Since Google introduced the support annotations library, there’s been an increase in the application of the @Nullable and @NonNull annotations in APIs. It’s helpful in languages such as Java where optional values are not first class citizens. Static analyzers can infer at compile time if an object has the possibility of being null when passed to (or returned from) a method.
While the benefits of these annotations can certainly be helpful, they may also hinder users of an API. A great case in point would be that of the findViewById method in Android’s ActivityAppCompat class:
There are a handful of reasons why you’d want to load in a resource file for a test:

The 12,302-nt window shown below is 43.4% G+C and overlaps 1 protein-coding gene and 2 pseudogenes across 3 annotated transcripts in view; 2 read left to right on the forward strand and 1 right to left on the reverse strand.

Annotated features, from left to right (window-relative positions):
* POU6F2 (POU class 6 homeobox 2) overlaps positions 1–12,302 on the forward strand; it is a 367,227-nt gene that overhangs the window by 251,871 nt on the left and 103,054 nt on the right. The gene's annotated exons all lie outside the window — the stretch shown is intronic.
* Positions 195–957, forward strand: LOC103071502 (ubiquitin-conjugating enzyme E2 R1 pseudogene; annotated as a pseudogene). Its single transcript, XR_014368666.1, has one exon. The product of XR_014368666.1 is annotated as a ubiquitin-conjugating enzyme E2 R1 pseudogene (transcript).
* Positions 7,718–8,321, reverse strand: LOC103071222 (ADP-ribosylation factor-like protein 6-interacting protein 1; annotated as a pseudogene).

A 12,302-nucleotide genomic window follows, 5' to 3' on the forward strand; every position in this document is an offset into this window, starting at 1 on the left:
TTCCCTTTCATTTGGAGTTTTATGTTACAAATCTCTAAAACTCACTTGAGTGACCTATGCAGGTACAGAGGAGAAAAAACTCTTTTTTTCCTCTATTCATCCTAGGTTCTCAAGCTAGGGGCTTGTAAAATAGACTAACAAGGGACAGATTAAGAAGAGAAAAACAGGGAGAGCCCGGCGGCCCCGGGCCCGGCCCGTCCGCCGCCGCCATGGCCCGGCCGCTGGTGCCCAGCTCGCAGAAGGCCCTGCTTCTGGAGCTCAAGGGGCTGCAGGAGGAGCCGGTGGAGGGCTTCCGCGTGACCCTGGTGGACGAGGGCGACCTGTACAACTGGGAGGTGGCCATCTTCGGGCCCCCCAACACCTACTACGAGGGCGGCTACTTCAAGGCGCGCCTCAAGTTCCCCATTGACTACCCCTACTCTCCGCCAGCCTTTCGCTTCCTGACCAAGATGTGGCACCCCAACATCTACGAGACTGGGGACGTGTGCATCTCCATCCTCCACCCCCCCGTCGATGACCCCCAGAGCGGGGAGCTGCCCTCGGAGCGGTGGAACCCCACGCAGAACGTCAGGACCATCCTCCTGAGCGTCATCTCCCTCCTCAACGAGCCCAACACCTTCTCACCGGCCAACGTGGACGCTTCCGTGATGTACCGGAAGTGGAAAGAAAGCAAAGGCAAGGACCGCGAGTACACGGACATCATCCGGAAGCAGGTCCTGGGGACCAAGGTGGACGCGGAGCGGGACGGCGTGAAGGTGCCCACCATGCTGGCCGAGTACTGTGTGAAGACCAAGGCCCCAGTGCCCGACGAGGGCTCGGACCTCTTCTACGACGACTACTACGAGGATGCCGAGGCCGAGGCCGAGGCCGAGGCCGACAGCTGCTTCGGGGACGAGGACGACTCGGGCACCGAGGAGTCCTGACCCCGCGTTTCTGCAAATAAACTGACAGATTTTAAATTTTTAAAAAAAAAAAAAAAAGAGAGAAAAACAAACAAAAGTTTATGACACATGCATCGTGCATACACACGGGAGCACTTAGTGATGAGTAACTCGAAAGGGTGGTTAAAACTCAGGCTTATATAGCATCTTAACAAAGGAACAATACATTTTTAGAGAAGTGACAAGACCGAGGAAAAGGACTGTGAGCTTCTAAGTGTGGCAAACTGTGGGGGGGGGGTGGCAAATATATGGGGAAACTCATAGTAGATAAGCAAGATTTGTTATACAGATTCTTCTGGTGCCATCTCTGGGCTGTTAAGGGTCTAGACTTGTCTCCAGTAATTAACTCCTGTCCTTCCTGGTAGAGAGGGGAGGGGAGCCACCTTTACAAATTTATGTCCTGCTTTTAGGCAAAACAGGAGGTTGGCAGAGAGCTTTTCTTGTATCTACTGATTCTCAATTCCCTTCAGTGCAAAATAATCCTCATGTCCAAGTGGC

Input (or output) data is large and complex
Input (or output) data is not easily mockable, such as a File or InputStream
Configuration data is preferably externalized
One option would be to place your resources in your app’s /res or /assets directory. This requires instrumenting your tests so that you can access the resources through the app’s Context. This can be undesirable for two reasons:
Last week I gave a talk on RxJava at the Austin Droids meetup. It marked the group’s fifth year in existence (congrats to the organizers!) and was also the most attended meetup in its history. I was hoping to have the talk recorded but after some technical issues we weren’t able to make it happen. I posted the slides online after the talk but I don’t think they stand too well on their own. So I’ve taken the time to write out my narrative to the slides below.